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Don't Let a Puppy Scam Dampen Your Spring

BBB warns about the rise in puppy scam reports

As temperatures begin to warm up many consumers find it a good time to add a new pet to their family. BBB Serving Connecticut (BBB) urges consumers to treat the decision to get a puppy as seriously as you would any other major purchase.

There are a number of things to keep in mind before purchasing a new puppy like buying food, medical costs, having enough time to train them and providing enough space for them to live and play in. Before rescuing or purchasing a dog make sure you're fully ready for your new friend and also make sure that you're not walking into a scam.

The internet may be the most convenient way to purchase some items, but it's not always the best way to purchase a pet. According to a 2018 study, experts say that a shocking 80% of sponsored advertisements about pets may be fake.

Since January 2019, Connecticut consumers claim to have lost nearly $6,000 in online puppy scams via BBB Scam Tracker. All types of scams are terrible but puppy scams can be especially hurtful since consumers often become emotionally invested in adding a new family member to their household.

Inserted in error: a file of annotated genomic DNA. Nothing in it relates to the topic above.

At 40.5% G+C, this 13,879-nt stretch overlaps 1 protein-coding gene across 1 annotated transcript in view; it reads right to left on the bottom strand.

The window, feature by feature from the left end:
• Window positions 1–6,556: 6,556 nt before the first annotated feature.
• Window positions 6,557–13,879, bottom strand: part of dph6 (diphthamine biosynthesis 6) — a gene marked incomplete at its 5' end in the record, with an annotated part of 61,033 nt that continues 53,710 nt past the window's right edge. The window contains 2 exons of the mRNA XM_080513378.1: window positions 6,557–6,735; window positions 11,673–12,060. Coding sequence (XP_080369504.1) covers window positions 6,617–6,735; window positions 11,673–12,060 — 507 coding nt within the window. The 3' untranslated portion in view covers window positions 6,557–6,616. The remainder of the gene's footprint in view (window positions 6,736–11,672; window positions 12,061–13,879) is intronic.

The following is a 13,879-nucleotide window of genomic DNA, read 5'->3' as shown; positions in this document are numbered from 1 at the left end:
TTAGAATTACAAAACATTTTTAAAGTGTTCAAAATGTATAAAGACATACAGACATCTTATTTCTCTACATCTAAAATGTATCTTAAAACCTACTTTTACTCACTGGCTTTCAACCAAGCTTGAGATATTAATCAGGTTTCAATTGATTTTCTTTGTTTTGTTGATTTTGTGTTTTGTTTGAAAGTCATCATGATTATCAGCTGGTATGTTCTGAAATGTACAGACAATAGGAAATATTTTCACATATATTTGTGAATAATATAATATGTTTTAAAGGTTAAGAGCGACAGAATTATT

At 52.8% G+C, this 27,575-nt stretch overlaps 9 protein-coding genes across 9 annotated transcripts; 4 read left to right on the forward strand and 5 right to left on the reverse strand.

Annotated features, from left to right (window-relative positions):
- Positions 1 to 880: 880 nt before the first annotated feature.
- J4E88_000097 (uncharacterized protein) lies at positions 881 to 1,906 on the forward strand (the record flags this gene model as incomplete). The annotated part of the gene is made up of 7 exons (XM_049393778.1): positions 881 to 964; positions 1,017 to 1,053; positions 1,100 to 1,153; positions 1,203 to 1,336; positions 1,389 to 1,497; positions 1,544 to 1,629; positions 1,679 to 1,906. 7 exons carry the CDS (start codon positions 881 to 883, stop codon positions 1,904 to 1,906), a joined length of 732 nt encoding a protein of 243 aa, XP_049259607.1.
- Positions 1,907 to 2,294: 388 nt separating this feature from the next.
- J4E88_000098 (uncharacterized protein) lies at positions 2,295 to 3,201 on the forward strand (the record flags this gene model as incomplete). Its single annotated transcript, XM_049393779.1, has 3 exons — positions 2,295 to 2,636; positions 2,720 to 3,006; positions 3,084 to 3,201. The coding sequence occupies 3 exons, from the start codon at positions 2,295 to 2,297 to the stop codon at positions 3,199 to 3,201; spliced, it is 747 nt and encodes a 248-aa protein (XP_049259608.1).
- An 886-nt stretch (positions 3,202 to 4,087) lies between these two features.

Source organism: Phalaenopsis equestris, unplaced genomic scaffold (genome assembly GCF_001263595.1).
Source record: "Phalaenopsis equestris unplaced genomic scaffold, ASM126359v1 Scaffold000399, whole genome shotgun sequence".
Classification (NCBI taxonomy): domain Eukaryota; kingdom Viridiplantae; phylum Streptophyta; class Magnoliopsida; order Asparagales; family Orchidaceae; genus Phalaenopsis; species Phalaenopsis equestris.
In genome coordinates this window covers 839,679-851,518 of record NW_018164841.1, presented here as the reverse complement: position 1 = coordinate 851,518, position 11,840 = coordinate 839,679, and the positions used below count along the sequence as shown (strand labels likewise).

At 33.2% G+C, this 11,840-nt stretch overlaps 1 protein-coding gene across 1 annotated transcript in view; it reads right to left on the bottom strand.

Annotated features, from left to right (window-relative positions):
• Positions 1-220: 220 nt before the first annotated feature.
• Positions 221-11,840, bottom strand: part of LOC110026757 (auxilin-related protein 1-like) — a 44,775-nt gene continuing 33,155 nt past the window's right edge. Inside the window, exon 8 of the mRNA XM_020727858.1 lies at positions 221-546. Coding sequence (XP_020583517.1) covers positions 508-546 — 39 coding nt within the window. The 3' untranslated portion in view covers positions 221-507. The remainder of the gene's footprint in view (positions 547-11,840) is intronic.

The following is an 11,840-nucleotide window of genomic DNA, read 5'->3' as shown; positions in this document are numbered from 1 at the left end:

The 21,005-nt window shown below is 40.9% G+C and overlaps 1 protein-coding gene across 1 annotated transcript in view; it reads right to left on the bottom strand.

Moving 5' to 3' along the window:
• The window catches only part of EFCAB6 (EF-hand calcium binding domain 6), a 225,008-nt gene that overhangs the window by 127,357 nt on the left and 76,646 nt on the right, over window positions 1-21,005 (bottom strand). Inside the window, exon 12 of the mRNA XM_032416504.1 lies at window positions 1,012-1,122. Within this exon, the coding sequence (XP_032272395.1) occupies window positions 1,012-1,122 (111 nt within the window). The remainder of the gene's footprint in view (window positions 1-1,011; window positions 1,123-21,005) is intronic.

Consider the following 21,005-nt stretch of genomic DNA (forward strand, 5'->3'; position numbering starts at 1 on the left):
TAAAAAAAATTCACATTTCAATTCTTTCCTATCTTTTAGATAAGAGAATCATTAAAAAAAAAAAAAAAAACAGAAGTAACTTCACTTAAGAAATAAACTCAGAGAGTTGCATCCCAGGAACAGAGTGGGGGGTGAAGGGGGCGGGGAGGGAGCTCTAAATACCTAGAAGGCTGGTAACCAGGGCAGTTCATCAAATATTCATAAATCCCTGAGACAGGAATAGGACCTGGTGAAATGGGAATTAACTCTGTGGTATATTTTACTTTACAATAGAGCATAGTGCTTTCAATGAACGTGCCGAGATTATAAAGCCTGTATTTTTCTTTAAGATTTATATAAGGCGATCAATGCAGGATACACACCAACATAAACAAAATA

BBB Serving Connecticut is sharing some tips to help consumers avoid falling for a puppy scam.

Don't buy a pet without seeing it in person. Do an internet search of the picture of the pet you are looking to purchase. If the same picture appears on multiple websites, you may be dealing with a scam.

Never pay a stranger through a money order, Western Union or Moneygram. Always use a credit card in case you need to dispute the charges. If the seller demands payment through other methods that you don't feel comfortable with, you may want to find another seller.

Make sure prices make sense. Research prices for the breed you are interested in adopting. If someone is advertising a purebred dog for free or at a deep discount, it could be a scam.

Research the seller and obtain references. Visit www.bbb.org  to check the reputation of an online seller or breeder. Ask he breeder for references and contact people who have bought puppies from them in the past.

Consider adopting or buying locally. Visit your local shelter and see if rescuing a dog may be right for you. When you purchase an animal from out-of-state without seeing it first, there is no way to know how healthy or young it is, or even if the pet exists at all.

 

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